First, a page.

We are often told to find something we are passionate about to do for our work because it will make us happy. I think this is terrible advice. How many people tried out their passion in the marketplace and ended up on unemployment and food stamps? Where do you think the term “starving artist” comes from? Don’t get me wrong, if you can find something you’re passionate about and also make a good living doing, that’s fantastic! But first and foremost, making money is about providing value to others in the marketplace. Finding an occupation that others value and are willing to pay for is the fastest way for most people to produce income. You may not be passionate about what you are doing, but at least you can fulfill financial needs. After you accumulate some savings, you may be able to start a side business based around something you are really passionate about and make it flourish. However, there are a couple of warnings that I would offer regarding mixing passion and work…
1. What you are passionate about today may change in the future. I can tell you from personal experience that what I was really passionate about in the past, I no longer have any interest in. Some things I believe I will always be passionate about–fitness, business, and writing. But some things, like Magic the Gathering and wrestling, which I used to be very passionate about, no longer do it for me. If I had decided out of high school to start a business selling comics and playing cards, or becoming a wrestler, I imagine that I’d be wildly unhappy today. I’d probably also be struggling to make ends meat.
2. Work and business have a tendency to make you question whether you are really passionate about something. In other words, it can lead some people to actually hate what they used to be passionate about. For example, I learned very quickly after I opened a health club, that my passion for bodybuilding and fitness had nothing to do whatsoever with actually owning and running a health club. My skills as a bodybuilder did not translate into increased revenues, decreased business expenses, higher employee morale, or anything necessary to make my businesses a success. Also, as some members of my clubs will tell you, I have a problem with buying too much new equipment because I personally want it, rather than examining whether it truly adds value to the customer experience or the value of the business as a whole. If I’m being totally honest, my passion for fitness has faded at times because now I associate many new problems and stresses with something that is my passion. That is a very difficult thing for most people to handle emotionally. It has taken me many years to figure out how to separate training with the realities of owning a training facility.
3. Being passionate about something does not necessarily mean that you will be good at doing it for a living, nor does it mean that you were meant to do it. What I’m trying to hint at here is that your purpose in this life may not be what you believe you are passionate about. If you are very lucky, you will find passion in your purpose. If this is the case, you will be one of the few who can produce income, by doing what you like and also by helping others (purpose). I suggest that you look for purpose first, and then try to find what it is about fulfilling your purpose that you can be passionate about. For instance, as a bodybuilder and health club owner with autoimmune disease, I can build businesses for others to become healthy and transform themselves, and also serve as an example for overcoming certain disabilities. I can’t do that only by lifting weights though. No one is going to pay me for lifting weights and doing cardio. (I wish they would!) I can, however use my passion for lifting and mix it with my purpose (helping others overcome obstacles). This is why I continue to own health clubs as opposed to doing all passive investing in things like real estate.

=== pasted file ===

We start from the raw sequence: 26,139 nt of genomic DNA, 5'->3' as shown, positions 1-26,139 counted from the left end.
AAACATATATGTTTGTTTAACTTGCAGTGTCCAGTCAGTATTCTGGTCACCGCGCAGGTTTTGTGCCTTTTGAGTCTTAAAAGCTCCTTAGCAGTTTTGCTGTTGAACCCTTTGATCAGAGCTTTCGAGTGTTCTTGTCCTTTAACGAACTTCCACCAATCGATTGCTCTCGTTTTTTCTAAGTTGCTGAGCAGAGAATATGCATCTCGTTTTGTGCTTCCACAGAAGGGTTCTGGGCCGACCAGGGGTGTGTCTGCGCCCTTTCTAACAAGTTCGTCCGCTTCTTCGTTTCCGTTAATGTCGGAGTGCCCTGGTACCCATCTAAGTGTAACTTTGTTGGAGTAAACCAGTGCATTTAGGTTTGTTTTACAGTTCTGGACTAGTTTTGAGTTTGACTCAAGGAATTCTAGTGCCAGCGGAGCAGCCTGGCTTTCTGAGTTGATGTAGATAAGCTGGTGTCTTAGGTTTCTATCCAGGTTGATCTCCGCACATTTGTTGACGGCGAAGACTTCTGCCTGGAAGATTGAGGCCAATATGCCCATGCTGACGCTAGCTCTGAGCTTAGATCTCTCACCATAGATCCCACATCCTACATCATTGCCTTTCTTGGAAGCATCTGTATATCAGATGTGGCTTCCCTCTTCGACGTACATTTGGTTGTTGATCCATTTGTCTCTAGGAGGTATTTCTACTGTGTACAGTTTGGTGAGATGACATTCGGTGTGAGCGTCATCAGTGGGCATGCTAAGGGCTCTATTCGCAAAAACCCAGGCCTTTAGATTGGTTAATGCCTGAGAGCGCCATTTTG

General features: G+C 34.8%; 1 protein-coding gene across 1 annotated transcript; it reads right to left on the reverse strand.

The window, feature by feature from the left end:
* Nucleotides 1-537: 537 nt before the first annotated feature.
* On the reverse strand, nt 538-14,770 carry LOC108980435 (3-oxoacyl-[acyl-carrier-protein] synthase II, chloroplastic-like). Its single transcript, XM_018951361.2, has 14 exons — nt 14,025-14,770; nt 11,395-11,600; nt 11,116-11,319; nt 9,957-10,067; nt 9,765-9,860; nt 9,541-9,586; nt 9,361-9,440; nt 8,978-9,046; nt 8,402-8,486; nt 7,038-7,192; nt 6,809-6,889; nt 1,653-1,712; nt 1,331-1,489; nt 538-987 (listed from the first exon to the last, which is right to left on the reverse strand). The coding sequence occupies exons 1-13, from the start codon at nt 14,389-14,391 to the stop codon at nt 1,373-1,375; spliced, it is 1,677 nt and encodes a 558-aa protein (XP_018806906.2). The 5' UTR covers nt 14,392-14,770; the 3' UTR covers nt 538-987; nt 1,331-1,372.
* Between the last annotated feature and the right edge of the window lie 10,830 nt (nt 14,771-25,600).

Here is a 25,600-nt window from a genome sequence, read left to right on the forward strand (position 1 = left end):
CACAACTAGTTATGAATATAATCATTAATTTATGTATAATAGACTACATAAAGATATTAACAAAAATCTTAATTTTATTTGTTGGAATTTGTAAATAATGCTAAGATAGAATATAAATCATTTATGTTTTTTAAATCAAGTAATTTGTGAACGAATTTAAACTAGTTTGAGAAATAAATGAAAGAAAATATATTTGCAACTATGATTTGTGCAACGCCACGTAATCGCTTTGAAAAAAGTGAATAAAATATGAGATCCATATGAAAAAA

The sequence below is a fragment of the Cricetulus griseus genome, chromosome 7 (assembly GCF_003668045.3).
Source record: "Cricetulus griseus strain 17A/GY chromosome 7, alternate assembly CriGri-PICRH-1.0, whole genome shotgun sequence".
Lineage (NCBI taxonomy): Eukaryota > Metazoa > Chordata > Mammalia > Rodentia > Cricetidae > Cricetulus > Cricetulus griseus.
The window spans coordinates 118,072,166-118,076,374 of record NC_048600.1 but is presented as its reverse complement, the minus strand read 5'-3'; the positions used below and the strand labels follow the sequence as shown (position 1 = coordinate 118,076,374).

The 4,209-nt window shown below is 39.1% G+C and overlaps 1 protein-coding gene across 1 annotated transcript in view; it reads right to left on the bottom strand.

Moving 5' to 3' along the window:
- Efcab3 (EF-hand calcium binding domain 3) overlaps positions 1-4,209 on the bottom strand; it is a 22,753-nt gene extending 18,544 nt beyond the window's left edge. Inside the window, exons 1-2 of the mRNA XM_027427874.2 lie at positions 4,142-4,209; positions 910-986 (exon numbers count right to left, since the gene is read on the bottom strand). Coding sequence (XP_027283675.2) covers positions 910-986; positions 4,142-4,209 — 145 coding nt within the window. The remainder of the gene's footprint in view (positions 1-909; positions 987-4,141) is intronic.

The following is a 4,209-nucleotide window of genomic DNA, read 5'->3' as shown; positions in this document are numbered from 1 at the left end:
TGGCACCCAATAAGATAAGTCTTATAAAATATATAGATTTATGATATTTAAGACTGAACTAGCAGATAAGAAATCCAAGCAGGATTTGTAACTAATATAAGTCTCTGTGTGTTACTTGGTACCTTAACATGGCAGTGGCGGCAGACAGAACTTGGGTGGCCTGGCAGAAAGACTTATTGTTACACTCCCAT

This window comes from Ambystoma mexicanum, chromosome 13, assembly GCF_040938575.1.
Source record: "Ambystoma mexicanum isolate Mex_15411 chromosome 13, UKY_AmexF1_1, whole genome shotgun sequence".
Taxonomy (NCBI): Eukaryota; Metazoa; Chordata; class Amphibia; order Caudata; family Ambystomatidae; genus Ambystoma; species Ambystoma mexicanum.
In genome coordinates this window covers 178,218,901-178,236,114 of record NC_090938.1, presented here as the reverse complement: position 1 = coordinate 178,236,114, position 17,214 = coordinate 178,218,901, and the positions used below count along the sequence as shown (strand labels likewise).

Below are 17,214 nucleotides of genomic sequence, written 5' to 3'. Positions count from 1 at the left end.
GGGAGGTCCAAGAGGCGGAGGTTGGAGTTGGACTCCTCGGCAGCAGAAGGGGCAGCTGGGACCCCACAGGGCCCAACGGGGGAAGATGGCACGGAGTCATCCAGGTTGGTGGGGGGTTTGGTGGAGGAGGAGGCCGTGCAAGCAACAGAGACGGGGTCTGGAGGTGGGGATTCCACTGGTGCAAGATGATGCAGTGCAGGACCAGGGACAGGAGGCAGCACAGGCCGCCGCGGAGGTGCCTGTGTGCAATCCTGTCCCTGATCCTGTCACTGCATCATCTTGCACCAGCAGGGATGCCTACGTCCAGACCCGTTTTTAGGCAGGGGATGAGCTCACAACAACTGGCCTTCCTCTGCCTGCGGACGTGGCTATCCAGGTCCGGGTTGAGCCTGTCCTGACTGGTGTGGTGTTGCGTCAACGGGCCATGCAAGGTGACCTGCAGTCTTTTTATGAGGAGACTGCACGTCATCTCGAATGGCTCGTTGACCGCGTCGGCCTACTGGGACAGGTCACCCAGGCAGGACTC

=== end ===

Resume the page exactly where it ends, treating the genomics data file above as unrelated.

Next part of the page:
4. Passion often does not mix with logic. The Stoics advised us to always use reason instead of emotion, because they understood that our emotions could deceive us. Have you ever been in an argument and said some atrocious things? Looking back you may realize that saying those things were not useful in the least and you regret not thinking before speaking. This is an example of letting passion overcome reason. Eleanor Roosevelt was once complimented on her “passion” for getting social legislation passed. She responded, “I hardly think the word passion applies to me.” The First Lady understood that she was driven by something more important than passion. She was driven by purpose. If she let herself become too passionate about anything, she may have forgotten reason to ensure that her purpose was realized. Eleanor Roosevelt understood that purpose is more useful and longer lasting than passion.
So beware of any advice suggesting that if you always follow your passion, you’ll be happy. You may not. Passions fade. Passions confuse our ability to reason. What we are passionate about today may change. Perhaps no one will pay us to engage in our passion. Instead, focus on mixing purpose with passion. Finding your purpose and then finding areas where you can be passionate about that purpose will lead to far more fulfillment and likely far more income than choosing to follow a career based on passion alone.